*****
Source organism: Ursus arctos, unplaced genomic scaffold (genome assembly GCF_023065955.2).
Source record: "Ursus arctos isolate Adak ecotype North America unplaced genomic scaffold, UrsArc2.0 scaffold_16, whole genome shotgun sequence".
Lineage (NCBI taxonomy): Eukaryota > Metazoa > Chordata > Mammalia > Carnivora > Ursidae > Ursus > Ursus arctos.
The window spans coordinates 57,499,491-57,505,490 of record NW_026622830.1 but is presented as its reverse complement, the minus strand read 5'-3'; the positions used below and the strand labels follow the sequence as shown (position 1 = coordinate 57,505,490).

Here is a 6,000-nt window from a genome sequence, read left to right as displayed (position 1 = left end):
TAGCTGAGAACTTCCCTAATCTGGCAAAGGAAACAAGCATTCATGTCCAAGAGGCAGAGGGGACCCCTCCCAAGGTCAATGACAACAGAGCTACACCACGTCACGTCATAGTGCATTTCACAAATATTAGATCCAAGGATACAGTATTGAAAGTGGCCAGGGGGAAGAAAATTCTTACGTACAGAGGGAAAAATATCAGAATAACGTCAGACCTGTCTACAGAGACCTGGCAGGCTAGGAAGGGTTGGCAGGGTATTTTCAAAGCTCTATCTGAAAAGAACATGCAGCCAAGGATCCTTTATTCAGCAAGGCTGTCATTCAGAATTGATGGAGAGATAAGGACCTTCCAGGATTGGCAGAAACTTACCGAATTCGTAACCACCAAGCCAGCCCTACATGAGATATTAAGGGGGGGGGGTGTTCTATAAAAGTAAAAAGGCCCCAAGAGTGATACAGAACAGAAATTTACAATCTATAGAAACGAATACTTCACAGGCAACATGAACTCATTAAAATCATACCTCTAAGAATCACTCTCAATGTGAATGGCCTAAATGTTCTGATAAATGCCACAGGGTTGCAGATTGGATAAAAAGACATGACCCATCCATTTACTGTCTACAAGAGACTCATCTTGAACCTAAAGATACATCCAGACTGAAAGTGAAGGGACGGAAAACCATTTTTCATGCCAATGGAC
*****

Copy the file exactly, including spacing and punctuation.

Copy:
Source organism: Ursus arctos, unplaced genomic scaffold (genome assembly GCF_023065955.2).
Source record: "Ursus arctos isolate Adak ecotype North America unplaced genomic scaffold, UrsArc2.0 scaffold_16, whole genome shotgun sequence".
Lineage (NCBI taxonomy): Eukaryota > Metazoa > Chordata > Mammalia > Carnivora > Ursidae > Ursus > Ursus arctos.
The window spans coordinates 57,499,491-57,505,490 of record NW_026622830.1 but is presented as its reverse complement, the minus strand read 5'-3'; the positions used below and the strand labels follow the sequence as shown (position 1 = coordinate 57,505,490).

Here is a 6,000-nt window from a genome sequence, read left to right as displayed (position 1 = left end):
TAGCTGAGAACTTCCCTAATCTGGCAAAGGAAACAAGCATTCATGTCCAAGAGGCAGAGGGGACCCCTCCCAAGGTCAATGACAACAGAGCTACACCACGTCACGTCATAGTGCATTTCACAAATATTAGATCCAAGGATACAGTATTGAAAGTGGCCAGGGGGAAGAAAATTCTTACGTACAGAGGGAAAAATATCAGAATAACGTCAGACCTGTCTACAGAGACCTGGCAGGCTAGGAAGGGTTGGCAGGGTATTTTCAAAGCTCTATCTGAAAAGAACATGCAGCCAAGGATCCTTTATTCAGCAAGGCTGTCATTCAGAATTGATGGAGAGATAAGGACCTTCCAGGATTGGCAGAAACTTACCGAATTCGTAACCACCAAGCCAGCCCTACATGAGATATTAAGGGGGGGGGGTGTTCTATAAAAGTAAAAAGGCCCCAAGAGTGATACAGAACAGAAATTTACAATCTATAGAAACGAATACTTCACAGGCAACATGAACTCATTAAAATCATACCTCTAAGAATCACTCTCAATGTGAATGGCCTAAATGTTCTGATAAATGCCACAGGGTTGCAGATTGGATAAAAAGACATGACCCATCCATTTACTGTCTACAAGAGACTCATCTTGAACCTAAAGATACATCCAGACTGAAAGTGAAGGGACGGAAAACCATTTTTCATGCCAATGGAC